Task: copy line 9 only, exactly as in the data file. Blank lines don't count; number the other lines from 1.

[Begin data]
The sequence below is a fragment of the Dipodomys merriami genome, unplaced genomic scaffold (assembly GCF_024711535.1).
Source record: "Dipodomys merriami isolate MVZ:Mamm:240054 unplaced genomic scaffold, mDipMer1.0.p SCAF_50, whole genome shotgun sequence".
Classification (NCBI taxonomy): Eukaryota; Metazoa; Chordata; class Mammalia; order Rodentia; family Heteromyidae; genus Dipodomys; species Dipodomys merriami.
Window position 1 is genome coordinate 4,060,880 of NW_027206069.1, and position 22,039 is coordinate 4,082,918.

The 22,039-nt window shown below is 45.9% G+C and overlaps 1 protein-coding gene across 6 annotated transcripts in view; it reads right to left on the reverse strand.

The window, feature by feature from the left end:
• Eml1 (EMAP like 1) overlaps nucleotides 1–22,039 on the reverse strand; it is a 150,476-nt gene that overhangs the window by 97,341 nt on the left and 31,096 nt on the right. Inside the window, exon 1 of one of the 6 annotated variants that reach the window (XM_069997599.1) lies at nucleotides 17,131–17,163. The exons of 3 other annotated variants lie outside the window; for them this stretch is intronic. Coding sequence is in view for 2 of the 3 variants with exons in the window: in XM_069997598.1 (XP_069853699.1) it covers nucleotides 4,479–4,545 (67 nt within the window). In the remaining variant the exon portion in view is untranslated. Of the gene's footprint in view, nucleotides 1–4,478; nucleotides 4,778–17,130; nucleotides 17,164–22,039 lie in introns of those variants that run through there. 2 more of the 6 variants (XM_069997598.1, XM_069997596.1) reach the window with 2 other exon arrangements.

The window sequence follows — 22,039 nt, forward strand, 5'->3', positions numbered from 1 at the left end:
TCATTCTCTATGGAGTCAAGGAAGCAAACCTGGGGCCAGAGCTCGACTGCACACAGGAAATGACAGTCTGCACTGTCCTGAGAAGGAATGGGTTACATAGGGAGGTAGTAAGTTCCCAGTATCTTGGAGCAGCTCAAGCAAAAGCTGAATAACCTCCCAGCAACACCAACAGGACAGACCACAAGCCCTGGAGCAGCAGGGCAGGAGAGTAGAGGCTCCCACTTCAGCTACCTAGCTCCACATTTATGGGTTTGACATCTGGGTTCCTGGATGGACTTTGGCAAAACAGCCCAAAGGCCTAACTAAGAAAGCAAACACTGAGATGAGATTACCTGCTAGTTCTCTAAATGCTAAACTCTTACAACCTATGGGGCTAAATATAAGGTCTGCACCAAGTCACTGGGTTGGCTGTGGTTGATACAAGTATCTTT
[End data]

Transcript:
TCATTCTCTATGGAGTCAAGGAAGCAAACCTGGGGCCAGAGCTCGACTGCACACAGGAAATGACAGTCTGCACTGTCCTGAGAAGGAATGGGTTACATAGGGAGGTAGTAAGTTCCCAGTATCTTGGAGCAGCTCAAGCAAAAGCTGAATAACCTCCCAGCAACACCAACAGGACAGACCACAAGCCCTGGAGCAGCAGGGCAGGAGAGTAGAGGCTCCCACTTCAGCTACCTAGCTCCACATTTATGGGTTTGACATCTGGGTTCCTGGATGGACTTTGGCAAAACAGCCCAAAGGCCTAACTAAGAAAGCAAACACTGAGATGAGATTACCTGCTAGTTCTCTAAATGCTAAACTCTTACAACCTATGGGGCTAAATATAAGGTCTGCACCAAGTCACTGGGTTGGCTGTGGTTGATACAAGTATCTTT